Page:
In December of 2008, the ASEAN Charter, was ratified by members and became legally binding. This was not only an effort to increase regional integration, but also to reaffirm the shared belief in national sovereignty and non-interference in the internal domestic matters of member-states.  As a result, unlike the EU, ASEAN does not apply a common external tariff on imported goods. The ASEAN Secretariat does have authority to monitor compliance with the Charter or the AFTA, but has no legal authority to enforce member-state compliance, although it may aid in efforts to mediate disputes between states. Most disputes are still resolved through informal bilateral means. ASEAN does have the ability to issue resolutions on conflicts, which have the power of an advisory opinion. The ability to issue opinions on conflicts is an evolutionary step for the organization.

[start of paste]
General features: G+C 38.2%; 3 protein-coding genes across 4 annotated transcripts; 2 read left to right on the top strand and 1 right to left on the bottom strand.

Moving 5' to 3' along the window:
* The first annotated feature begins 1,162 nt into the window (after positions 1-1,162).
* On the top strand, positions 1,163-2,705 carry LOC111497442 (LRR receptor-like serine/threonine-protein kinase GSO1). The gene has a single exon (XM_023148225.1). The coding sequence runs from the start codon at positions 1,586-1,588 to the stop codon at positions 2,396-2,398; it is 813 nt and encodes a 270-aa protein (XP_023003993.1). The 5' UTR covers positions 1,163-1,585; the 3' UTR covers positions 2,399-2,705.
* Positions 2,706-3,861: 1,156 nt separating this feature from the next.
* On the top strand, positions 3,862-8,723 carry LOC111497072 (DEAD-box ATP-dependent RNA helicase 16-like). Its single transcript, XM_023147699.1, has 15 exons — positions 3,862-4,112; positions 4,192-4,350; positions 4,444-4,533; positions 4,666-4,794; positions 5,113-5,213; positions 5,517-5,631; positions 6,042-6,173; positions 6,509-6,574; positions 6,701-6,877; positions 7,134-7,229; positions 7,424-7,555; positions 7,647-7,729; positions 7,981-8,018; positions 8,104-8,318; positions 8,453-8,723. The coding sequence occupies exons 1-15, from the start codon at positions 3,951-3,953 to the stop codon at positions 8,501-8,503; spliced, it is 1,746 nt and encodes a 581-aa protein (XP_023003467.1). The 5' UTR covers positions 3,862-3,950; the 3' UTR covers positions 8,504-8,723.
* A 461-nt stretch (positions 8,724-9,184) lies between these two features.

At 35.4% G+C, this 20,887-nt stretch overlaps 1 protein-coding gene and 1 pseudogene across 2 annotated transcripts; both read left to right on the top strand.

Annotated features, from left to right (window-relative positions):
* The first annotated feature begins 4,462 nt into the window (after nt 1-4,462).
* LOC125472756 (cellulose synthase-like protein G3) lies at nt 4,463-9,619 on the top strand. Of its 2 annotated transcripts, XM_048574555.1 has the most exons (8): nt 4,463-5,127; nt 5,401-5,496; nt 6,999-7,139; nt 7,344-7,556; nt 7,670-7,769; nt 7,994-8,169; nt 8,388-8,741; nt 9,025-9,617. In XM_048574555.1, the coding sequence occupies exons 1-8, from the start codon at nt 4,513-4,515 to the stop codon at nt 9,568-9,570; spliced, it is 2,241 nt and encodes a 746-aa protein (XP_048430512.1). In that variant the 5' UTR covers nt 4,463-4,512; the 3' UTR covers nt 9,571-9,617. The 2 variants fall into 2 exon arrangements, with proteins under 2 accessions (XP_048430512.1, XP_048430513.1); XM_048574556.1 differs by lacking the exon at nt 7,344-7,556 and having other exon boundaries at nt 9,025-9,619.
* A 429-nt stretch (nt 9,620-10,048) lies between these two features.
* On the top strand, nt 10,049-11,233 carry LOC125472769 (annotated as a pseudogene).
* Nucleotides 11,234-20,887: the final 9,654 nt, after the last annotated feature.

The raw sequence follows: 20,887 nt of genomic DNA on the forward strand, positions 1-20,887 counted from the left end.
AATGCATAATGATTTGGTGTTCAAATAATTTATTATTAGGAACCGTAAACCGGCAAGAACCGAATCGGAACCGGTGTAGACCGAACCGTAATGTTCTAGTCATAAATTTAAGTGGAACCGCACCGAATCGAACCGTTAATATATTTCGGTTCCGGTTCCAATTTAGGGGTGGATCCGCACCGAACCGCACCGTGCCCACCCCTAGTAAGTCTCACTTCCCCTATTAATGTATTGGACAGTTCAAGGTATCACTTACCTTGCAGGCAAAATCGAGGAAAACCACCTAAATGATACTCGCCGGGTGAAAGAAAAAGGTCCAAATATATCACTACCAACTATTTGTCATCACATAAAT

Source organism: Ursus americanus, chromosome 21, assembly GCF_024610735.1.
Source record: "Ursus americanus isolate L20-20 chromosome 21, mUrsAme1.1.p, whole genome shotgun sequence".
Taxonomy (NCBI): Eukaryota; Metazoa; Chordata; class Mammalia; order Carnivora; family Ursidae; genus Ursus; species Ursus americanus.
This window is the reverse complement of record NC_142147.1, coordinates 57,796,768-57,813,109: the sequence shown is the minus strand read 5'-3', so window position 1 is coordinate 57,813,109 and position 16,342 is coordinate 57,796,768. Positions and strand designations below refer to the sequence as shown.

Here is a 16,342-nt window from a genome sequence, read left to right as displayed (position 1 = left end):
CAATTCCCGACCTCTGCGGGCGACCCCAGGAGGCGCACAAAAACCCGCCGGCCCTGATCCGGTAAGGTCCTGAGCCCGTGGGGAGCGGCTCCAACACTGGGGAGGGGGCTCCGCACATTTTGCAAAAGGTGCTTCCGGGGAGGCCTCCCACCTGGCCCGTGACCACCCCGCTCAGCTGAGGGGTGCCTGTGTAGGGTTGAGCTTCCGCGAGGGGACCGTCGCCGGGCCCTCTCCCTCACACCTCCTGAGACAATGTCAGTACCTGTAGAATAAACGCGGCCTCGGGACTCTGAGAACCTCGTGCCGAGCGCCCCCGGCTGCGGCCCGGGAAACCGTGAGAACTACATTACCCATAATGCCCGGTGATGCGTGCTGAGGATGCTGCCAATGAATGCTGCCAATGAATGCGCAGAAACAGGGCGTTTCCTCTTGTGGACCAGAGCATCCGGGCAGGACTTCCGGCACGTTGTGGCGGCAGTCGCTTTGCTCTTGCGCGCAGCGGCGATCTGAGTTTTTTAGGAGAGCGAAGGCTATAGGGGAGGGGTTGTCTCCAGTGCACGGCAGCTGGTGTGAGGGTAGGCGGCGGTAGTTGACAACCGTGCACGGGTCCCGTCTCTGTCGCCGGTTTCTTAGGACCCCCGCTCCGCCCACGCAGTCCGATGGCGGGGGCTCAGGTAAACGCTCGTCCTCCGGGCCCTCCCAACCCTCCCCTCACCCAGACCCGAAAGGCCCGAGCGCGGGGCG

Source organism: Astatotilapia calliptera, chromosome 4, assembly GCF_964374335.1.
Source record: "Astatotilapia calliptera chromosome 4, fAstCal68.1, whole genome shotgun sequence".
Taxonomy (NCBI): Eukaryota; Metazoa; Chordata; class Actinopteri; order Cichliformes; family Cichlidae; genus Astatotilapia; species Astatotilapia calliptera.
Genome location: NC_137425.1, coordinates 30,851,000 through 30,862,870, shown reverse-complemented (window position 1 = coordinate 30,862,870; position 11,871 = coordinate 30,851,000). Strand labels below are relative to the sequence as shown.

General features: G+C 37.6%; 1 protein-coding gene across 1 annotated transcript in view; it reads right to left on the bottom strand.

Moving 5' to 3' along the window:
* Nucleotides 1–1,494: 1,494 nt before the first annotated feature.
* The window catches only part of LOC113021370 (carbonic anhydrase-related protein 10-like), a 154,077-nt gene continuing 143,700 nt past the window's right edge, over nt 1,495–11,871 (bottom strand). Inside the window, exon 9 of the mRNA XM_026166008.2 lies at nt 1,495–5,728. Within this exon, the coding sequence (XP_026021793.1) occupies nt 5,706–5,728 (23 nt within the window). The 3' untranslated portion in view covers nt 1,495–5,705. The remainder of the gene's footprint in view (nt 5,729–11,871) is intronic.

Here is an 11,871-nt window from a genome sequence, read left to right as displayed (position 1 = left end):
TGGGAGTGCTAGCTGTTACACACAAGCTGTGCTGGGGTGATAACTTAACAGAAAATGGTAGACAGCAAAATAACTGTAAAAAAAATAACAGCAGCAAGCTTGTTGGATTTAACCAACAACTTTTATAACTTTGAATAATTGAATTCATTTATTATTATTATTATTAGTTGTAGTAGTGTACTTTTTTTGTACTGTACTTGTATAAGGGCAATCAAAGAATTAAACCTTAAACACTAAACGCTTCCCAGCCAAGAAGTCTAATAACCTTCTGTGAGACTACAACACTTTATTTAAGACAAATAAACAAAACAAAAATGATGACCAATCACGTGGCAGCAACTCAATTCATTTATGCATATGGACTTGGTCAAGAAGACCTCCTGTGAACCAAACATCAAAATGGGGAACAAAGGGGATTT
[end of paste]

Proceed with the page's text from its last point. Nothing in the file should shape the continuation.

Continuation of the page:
Still, future political integration is dependent on ASEAN resolving its many desputes, especially territorial ones. There is still a high level of nationalism in the region; member-countries are suspicious of each other due to centuries of conflict, followed by colonial isolation. There are disputes over territories, which have sparked violence, as was the case in a recent border clash between Cambodia and Thailand in 2008.  These issues are generally considered “internal affairs”, and the  former colonial states are still fiercely protective of their sovreignty.  ASEAN has come to a point where the policy of non-interference intersects interdependence.  When will the member-states come to the conclusion  that sovereignty is not a zero-sum game?  Hopefully it will not take two “World Wars” to figure it out.